14. 14. Turning Insight Into Investment Actions With economic and market conditions slowly improving, but uncertainty high and income and returns still tough to come by, we suggest you make adjustments to your portfolio to take advantage of upside opportunities. We would encourage you to work with your financial professional to seek out new ways to grow your portfolio. 1 2 3 Investment actions for 2014 Rethink Your Bonds Generate Income, But Don’t Overreach Seek Growth, Manage Volatility } llocate to adaptable A strategies } Take a flexible approach to income } eek returns beyond S traditional U.S. bonds } Overweight credit for yield } Diversify into unconstrained and alternative strategies } educe your interest R rate sensitivity } dapt to higher taxes A } llocate to higher A growth opportunities } anage volatility with M conservative equities REL ATED RESOURCES Squeezing Out More Juice The latest publication from the BlackRock Investment Institute provides a more in-depth discussion of the global trends that may drive financial markets in the coming year. BlackRock Investment Directions BlackRock’s monthly asset allocation recommendations, with a focus on ways to position your portfolio in the coming year. [14] 2 0 1 4 O u tlook : T he L ist
  15. 15. About the authors Russ Koesterich, Jeffrey Rosenberg and Peter Hayes are prolific commentators on the markets, can regularly be seen on CNBC, Fox Business News and Bloomberg TV, and are often quoted in the print media, including The Wall Street Journal, USA Today and Barron’s. Russ Koesterich Jeffrey Rosenberg Peter Hayes Global Chief Investment Strategist Chief Investment Strategist for Fixed Income Head of BlackRock’s Municipal Bonds Group W hat to k n ow , what to do [15]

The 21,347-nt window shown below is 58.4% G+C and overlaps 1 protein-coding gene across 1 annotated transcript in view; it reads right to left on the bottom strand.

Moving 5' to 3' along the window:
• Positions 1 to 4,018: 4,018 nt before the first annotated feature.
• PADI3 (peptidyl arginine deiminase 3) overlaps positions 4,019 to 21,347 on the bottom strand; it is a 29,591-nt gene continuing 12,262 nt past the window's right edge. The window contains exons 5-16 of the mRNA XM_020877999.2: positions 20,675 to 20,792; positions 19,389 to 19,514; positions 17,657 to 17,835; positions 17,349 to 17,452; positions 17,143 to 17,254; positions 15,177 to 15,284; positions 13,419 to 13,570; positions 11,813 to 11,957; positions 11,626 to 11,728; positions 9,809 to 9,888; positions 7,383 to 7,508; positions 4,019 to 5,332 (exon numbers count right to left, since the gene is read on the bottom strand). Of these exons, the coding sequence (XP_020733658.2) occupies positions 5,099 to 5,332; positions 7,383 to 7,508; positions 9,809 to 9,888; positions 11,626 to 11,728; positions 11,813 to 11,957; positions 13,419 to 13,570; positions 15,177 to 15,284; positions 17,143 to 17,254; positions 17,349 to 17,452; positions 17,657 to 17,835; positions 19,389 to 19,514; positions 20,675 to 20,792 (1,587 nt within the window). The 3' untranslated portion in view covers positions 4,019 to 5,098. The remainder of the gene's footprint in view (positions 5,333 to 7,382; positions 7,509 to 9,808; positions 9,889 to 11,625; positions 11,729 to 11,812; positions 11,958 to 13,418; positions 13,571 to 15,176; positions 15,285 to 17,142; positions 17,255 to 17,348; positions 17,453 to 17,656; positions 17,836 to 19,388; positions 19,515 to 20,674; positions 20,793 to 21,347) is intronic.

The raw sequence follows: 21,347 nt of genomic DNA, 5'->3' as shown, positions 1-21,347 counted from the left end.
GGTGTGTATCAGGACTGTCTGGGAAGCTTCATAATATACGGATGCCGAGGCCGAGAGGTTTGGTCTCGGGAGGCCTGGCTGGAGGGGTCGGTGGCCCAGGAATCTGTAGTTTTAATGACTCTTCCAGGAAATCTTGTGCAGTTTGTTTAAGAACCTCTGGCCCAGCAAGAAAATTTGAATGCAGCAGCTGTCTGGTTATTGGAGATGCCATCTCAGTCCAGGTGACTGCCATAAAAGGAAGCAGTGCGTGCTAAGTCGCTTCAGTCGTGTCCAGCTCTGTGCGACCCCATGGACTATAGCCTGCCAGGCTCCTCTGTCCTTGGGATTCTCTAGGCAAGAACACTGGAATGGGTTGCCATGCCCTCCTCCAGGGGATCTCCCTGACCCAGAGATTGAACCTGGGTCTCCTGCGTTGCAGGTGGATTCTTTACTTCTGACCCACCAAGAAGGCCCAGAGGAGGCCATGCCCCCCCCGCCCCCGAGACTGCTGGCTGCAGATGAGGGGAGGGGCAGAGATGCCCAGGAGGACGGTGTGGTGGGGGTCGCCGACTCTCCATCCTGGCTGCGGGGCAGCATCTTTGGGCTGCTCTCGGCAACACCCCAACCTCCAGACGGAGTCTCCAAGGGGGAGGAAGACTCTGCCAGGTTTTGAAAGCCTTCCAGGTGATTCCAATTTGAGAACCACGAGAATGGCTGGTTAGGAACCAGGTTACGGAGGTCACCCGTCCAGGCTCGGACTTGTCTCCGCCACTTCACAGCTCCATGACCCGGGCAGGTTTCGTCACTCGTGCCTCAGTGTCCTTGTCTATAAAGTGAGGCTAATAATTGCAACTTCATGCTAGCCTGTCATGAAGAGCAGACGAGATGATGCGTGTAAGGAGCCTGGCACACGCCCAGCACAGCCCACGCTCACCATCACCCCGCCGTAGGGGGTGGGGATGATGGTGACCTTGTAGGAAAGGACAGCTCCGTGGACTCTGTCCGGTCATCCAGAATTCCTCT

16. 16. Why BlackRock As the world’s largest investment manager, we believe it’s our responsibility to help investors of all sizes succeed in the New World of Investing. We were built to provide the global market insight, breadth of capabilities, unbiased investment advice and deep risk management expertise these times require. The Resources You Need for a New World of Investing Investing with BlackRock gives you access to every asset class, geography and investment style, as well as extensive market intelligence and risk analysis, to help build the dynamic, diverse portfolios these times require. The Best Thinking You Need to Uncover Opportunity With deep roots in all corners of the globe, our 100 investment teams in 30 countries share their best thinking to translate local insight into actionable ideas that strive to deliver better, more consistent returns over time. The Risk Management You Need to Invest With Clarity With more than 1,000 risk professionals and premier risk management technology, BlackRock digs deep into the data to understand the risk that has to be managed for the returns our clients need and bring clarity to the most daunting financial situations. BlackRock. Investing for a New World.® The stated investment preferences are the opinions of the authors and do not reflect individual investors’ risk and return goals. Individual investors should consult with their financial professional about how to implement these opinions in a portfolio that is suitable for their goals and risk tolerance. These views do not necessarily reflect the investment decisions made within specific BlackRock portfolios. This material is not intended to be relied upon as a forecast, research or investment advice, and is not a recommendation, offer or solicitation to buy or sell any securities or to adopt any investment strategy. The opinions expressed are as of December 9, 2013, and may change as subsequent conditions vary. Individual portfolio managers for BlackRock may have opinions and/or make investment decisions that, in certain respects, may not be consistent with the information contained in this report. The information and opinions contained in this material are derived from proprietary and nonproprietary sources deemed by BlackRock to be reliable, are not necessarily all-inclusive and are not guaranteed as to accuracy. Past performance is no guarantee of future results. There is no guarantee that any forecasts made will come to pass. Reliance upon information in this material is at the sole discretion of the reader. Investment involves risks. Stock and bond values fluctuate in price so that the value of an investment can go down depending on market conditions. International investing involves additional risks, including risks related to foreign currency, limited liquidity, less government regulation and the possibility of substantial volatility due to adverse political, economic or other developments. These risks are typically heightened for investments in emerging markets. Typically, when interest rates rise, there is a corresponding decline in the market value of bonds. Credit risk refers to the possibility that the issuer of the bond will not be able to make principal and interest payments. There may be less information available on the financial condition of issuers of municipal securities than for public corporations. The market for municipal bonds may be less liquid than for taxable bonds. A portion of the income from municipal securities may be taxable. FOR MORE INFORMATION: ©2013 BlackRock, Inc. All Rights Reserved. BLACKROCK, BLACKROCK SOLUTIONS, iSHARES, SO WHAT DO I DO WITH MY MONEY and INVESTING FOR A NEW WORLD are registered trademarks of BlackRock, Inc. or its subsidiaries in the United States and elsewhere. All other trademarks are those of their respective owners. Not FDIC Insured • May Lose Value • No Bank Guarantee Lit. No. OUTLOOK-1213 AC6683-1213 / USR-3133